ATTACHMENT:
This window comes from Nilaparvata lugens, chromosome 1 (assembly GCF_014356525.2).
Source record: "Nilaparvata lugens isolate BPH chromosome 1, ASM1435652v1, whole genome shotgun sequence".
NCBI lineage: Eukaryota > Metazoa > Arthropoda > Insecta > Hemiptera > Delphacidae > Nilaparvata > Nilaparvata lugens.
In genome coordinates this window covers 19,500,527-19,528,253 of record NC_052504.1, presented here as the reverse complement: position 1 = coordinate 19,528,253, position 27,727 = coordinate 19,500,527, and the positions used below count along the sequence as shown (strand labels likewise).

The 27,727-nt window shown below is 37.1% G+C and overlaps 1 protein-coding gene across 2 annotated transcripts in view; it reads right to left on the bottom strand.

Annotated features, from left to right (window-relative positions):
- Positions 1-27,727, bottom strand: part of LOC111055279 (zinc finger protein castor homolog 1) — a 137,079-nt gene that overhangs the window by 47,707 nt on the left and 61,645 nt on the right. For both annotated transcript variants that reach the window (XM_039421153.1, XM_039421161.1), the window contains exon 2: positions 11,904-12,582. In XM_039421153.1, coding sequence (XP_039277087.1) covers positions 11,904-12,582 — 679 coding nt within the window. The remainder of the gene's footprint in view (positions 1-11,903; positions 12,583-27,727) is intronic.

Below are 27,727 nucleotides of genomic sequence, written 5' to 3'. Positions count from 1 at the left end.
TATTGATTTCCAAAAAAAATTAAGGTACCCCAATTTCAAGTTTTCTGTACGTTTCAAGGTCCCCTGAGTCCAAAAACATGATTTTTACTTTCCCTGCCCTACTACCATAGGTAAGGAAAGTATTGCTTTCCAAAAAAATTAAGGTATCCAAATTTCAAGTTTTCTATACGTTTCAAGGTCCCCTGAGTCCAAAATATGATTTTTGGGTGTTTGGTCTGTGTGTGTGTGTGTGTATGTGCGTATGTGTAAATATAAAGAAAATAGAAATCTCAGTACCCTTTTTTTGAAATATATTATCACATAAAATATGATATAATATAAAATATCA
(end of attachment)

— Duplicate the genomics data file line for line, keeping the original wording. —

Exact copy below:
This window comes from Nilaparvata lugens, chromosome 1 (assembly GCF_014356525.2).
Source record: "Nilaparvata lugens isolate BPH chromosome 1, ASM1435652v1, whole genome shotgun sequence".
NCBI lineage: Eukaryota > Metazoa > Arthropoda > Insecta > Hemiptera > Delphacidae > Nilaparvata > Nilaparvata lugens.
In genome coordinates this window covers 19,500,527-19,528,253 of record NC_052504.1, presented here as the reverse complement: position 1 = coordinate 19,528,253, position 27,727 = coordinate 19,500,527, and the positions used below count along the sequence as shown (strand labels likewise).

The 27,727-nt window shown below is 37.1% G+C and overlaps 1 protein-coding gene across 2 annotated transcripts in view; it reads right to left on the bottom strand.

Annotated features, from left to right (window-relative positions):
- Positions 1-27,727, bottom strand: part of LOC111055279 (zinc finger protein castor homolog 1) — a 137,079-nt gene that overhangs the window by 47,707 nt on the left and 61,645 nt on the right. For both annotated transcript variants that reach the window (XM_039421153.1, XM_039421161.1), the window contains exon 2: positions 11,904-12,582. In XM_039421153.1, coding sequence (XP_039277087.1) covers positions 11,904-12,582 — 679 coding nt within the window. The remainder of the gene's footprint in view (positions 1-11,903; positions 12,583-27,727) is intronic.

Below are 27,727 nucleotides of genomic sequence, written 5' to 3'. Positions count from 1 at the left end.
TATTGATTTCCAAAAAAAATTAAGGTACCCCAATTTCAAGTTTTCTGTACGTTTCAAGGTCCCCTGAGTCCAAAAACATGATTTTTACTTTCCCTGCCCTACTACCATAGGTAAGGAAAGTATTGCTTTCCAAAAAAATTAAGGTATCCAAATTTCAAGTTTTCTATACGTTTCAAGGTCCCCTGAGTCCAAAATATGATTTTTGGGTGTTTGGTCTGTGTGTGTGTGTGTGTATGTGCGTATGTGTAAATATAAAGAAAATAGAAATCTCAGTACCCTTTTTTTGAAATATATTATCACATAAAATATGATATAATATAAAATATCA